At an event here, Bhagwati reminded Modi that the US system was driven by lobby groups and India needed to voice its concern over the anti-outsourcing sentiment in the US. He said many in the US said they didn't know what the Indian community wanted. Therefore, India should make its stand on outsourcing clear, he said.
"Our people should step up (their efforts)...unless we ask for it, we are not going to get it. The American system is driven by lobbies and that matters a lot," he said, adding many in the US thought Indians were taking over their jobs.
"President Obama is coming here and since we are all talking about exports, he (Modi) needs to talk about exports with Obama, which means importing from us," Bhagwati said.
He said the US continuously spoke against outsourcing. "How will you export if there is negative sentiment against outsourcing? Outsourcing is a good word for India; you don't outsource to China, New Zealand and so on." Words against outsourcing built sentiment against India, he said.
Indian software services companies, which earn most of their annual revenue from outsourcing to the US, have been pushing for easier entry rules for their employees to the US.
Last year, after a war of words with Nobel laureate Amartya Sen on growth versus redistribution of wealth, Bhagwati said economic expansion also generated revenues at any given tax rate. "Once you get revenues, you spend them for social causes," he said.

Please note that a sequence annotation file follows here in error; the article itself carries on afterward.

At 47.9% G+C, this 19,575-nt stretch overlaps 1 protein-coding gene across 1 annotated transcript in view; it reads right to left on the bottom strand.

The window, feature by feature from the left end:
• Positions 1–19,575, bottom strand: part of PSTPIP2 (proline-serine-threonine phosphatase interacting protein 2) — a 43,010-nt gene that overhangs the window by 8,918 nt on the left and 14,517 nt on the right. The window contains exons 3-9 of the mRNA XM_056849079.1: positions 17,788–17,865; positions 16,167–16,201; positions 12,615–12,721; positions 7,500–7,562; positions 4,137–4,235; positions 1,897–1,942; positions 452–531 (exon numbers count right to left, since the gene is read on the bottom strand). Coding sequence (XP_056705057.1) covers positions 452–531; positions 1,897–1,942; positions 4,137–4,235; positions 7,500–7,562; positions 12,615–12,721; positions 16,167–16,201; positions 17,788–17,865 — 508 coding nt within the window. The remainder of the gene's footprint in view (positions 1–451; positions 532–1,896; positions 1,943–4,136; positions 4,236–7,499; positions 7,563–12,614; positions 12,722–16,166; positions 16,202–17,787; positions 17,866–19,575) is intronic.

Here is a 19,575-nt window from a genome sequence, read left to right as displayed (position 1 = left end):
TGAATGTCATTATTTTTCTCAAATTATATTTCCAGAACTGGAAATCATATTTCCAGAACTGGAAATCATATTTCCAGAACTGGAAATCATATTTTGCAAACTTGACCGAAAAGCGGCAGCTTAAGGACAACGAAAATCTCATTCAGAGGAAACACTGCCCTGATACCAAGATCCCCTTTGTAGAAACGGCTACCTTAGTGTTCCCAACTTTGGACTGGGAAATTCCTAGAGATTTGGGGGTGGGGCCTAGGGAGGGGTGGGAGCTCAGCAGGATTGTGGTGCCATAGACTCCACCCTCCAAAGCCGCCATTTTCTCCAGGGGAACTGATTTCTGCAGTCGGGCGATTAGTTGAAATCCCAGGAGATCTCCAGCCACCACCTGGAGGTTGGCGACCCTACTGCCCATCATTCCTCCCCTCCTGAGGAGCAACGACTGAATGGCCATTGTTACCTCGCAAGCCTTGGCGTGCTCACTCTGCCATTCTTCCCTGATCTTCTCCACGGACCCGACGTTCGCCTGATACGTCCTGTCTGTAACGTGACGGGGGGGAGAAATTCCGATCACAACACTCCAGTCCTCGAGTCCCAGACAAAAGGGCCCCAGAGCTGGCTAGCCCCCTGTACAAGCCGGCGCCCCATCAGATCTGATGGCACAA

Common sense dictated corporations had to accumulate wealth and then spend on social causes, he added. "You can talk about social responsibility; you can say corporations should do social responsibility. It is practical common sense to do that, to say we have to accumulate wealth and then be able to do social spending," he said.
However, he clarified poverty required intervention beyond growth. "It's a radical strategy; it's not a conservative trickle-down strategy. Growth is not an end in itself, but a strategic instrument." Growth, he said, enabled one to spend in the manner one couldn't otherwise.
Backing the Gujarat model of development, Bhagwati said it was a very practical approach to reducing poverty, where revenue was increased and that revenue was spent on reducing poverty. He said when Narendra Modi was Gujarat chief minister, it had struck him that Modi was a very different politician and a potential prime minister.
With the newly formed NITI Aayog functioning on the lines of cooperative federalism, Bhagwati said to him, this concept meant regionalism, but with a competitive spirit.
Bhagwati's protege, Arvind Panagariya, is the first vice-chairman of NITI Aayog.